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Investigation into Unusual Fish Behavior in the Florida Keys

Published on: 05/15/2024
Region(s) of Study: U.S. States and Territories / Florida
Primary Contact(s): sarah.pease@noaa.gov
overhead image of four people in a dive boat: two divers at the back of the boat prepare to enter the water while two people at the front of the boat prepare samples

Florida Gulf Coast University students, Nick Frankenburger and Kenzie Pruitt getting ready to dive while staff, Adam Catasus and Rachael Schinbeckler, prepare samples. (Credit: Andrew Tipler)

The Florida Fish and Wildlife Conservation Commission (FWC) has received nearly 500 reports of unusual fish behavior from the Lower Florida Keys since last November, with over 52 species of fish affected, including endangered smalltooth sawfish. Affected fishes swim in circles at the water’s surface and lose their ability to stay upright when exposed to bright light at night. While the cause of the fish behavior remains unknown, initial water samples collected where fish exhibited these behaviors indicated high concentrations of benthic harmful algae. Unlike Florida red tide, which is caused by a type of harmful algae that is usually found at the water’s surface, benthic harmful algae are associated with, or occur on, the bottom of a body of water, where benthic species like sawfish live and feed.  

NOAA’s National Centers for Coastal and Ocean Science (NCCOS) Harmful Algal Bloom (HAB) Event Response Program awarded $25,000 to Florida Gulf Coast University, Bonefish & Tarpon Trust (BTT), and the University of South Alabama to investigate the high concentrations of benthic harmful algae and potential links to the unusual fish behavior being observed in the Lower Florida Keys. Staff from BTT, the Lower Keys Guides Association, and Everglades National Park are acting as researchers’ “eyes on the water,” using methods developed during previous studies to collect samples to help detect benthic harmful algae. One aim of the research is to determine the spatial extent of the elevated concentrations of benthic harmful algae in the region. The team is collecting samples of seagrasses and benthic macroalgae to identify and quantify any associated harmful algae or harmful algae toxins. They will also test tissue samples collected from fish exhibiting abnormal behavior for harmful algae toxins.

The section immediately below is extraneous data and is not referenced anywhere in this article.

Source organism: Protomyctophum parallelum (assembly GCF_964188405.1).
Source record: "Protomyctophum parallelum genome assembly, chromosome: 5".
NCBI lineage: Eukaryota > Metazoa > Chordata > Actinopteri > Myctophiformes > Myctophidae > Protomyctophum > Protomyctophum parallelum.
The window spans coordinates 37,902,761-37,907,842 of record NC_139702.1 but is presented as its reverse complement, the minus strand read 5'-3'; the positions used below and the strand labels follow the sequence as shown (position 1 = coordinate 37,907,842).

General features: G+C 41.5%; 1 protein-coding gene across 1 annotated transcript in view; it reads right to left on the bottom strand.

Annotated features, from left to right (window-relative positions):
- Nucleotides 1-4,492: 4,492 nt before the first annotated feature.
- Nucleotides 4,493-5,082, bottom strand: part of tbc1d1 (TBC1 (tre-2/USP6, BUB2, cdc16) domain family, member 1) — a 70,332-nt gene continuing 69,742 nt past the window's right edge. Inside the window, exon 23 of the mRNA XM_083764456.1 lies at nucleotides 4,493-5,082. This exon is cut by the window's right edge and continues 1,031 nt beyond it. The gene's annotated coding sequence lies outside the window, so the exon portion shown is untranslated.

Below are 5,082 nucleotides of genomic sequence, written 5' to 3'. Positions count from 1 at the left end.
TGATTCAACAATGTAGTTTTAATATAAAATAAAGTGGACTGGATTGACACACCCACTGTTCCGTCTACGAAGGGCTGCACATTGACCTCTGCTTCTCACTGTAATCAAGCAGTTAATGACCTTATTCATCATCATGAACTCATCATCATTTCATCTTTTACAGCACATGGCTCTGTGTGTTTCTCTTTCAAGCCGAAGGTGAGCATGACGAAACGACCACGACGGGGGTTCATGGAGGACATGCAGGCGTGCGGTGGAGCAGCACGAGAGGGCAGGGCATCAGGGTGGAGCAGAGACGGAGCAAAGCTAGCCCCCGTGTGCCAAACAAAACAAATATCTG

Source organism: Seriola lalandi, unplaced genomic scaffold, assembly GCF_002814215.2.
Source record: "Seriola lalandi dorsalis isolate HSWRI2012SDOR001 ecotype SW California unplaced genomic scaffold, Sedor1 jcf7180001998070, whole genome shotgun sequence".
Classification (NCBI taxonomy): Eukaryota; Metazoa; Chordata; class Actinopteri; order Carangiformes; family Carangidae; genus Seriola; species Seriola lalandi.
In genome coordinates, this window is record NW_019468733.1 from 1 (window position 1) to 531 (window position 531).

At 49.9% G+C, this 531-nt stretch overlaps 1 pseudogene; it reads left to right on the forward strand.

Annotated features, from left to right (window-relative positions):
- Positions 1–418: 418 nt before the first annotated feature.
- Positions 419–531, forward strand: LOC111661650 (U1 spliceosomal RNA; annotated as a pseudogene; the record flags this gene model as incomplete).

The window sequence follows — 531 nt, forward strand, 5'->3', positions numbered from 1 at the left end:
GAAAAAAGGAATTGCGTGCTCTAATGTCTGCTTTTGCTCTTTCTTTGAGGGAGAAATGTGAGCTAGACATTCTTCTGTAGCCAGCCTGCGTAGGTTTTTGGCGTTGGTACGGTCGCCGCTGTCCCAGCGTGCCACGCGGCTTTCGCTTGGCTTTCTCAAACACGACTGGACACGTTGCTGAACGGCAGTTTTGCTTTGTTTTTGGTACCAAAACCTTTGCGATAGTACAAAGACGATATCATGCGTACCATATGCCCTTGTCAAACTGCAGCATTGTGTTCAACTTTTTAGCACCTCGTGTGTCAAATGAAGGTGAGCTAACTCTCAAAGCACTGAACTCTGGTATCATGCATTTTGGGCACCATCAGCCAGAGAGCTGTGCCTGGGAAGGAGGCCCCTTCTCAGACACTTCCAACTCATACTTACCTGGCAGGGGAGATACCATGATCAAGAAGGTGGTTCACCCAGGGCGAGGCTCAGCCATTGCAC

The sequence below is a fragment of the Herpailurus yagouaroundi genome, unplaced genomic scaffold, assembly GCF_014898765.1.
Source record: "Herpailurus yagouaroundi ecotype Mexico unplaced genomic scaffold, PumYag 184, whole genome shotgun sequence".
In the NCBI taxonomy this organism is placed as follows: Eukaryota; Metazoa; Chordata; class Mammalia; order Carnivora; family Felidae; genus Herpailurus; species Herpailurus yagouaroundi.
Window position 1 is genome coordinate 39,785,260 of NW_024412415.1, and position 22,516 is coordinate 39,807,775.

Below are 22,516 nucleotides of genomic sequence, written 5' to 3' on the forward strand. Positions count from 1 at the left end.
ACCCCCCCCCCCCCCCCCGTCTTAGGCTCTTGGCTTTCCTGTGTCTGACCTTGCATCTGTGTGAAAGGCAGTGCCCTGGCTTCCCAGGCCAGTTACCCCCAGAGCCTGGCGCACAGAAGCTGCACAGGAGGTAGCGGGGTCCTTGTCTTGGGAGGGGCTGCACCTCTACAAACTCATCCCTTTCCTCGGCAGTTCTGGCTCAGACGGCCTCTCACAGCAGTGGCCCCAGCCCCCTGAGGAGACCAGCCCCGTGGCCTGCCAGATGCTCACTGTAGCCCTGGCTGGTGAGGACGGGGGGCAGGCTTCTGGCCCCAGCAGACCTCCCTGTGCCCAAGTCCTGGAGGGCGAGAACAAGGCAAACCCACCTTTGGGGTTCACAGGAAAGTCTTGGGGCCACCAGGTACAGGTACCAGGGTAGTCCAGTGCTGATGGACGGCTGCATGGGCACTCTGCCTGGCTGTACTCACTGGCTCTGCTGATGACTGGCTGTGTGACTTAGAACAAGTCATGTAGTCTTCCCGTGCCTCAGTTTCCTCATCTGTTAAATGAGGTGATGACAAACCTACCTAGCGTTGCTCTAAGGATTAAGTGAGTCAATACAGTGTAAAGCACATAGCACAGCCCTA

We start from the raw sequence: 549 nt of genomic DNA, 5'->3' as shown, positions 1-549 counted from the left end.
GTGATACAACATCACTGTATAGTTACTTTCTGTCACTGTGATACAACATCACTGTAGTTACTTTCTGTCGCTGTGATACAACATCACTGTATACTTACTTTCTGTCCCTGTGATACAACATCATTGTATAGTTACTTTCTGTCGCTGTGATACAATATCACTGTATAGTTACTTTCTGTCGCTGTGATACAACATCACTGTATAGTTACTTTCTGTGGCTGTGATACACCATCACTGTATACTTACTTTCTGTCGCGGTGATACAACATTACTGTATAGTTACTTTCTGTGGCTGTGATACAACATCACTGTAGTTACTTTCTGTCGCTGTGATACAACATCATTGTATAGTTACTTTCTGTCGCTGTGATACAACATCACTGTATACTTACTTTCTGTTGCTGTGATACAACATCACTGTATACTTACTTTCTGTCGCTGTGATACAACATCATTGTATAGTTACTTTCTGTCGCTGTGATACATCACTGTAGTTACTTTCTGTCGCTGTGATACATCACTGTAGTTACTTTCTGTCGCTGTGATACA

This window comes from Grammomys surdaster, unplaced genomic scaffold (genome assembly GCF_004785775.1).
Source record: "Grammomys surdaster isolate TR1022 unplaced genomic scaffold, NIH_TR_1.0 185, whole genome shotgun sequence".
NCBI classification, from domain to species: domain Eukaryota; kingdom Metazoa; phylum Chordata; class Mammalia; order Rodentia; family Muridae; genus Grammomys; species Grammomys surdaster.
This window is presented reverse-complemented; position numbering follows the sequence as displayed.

The research team’s work is part of a wide, collaborative response to this ongoing event affecting fish in the Florida Keys. Scientists from NCCOS’ Phytoplankton Monitoring Network also identified elevated concentrations of benthic harmful algae in water and seaweed samples from the Florida Keys, corroborating the HAB research team’s initial findings. These samples were collected and sent by Florida Atlantic University researchers. Additionally, NOAA Fisheries and FWC are coordinating an emergency response effort specific to the endangered sawfish impacted by this event. Personnel from the HAB and sawfish response efforts are collaborating to share information and ideas as they continue to investigate the cause of the unusual fish behavior in the region. 

The NCCOS HAB Event Response Program provides immediate support to help state, tribal, and local officials manage events and advance the understanding of HABs as they occur. For more information about the NCCOS HAB Event Response Program, contact us at nccos.hab.event.response@noaa.gov.

To report a related fish kill, diseased fish, fish with other abnormalities, or discolored water, contact the Florida Fish and Wildlife Conservation Commission’s (FWC) Fish Kill Hotline: (800) 636-0511. If you see a sawfish in distress, call the Sawfish Hotline at 844-4-SAWFISH (844-472-9347) or email sawfish@myfwc.com

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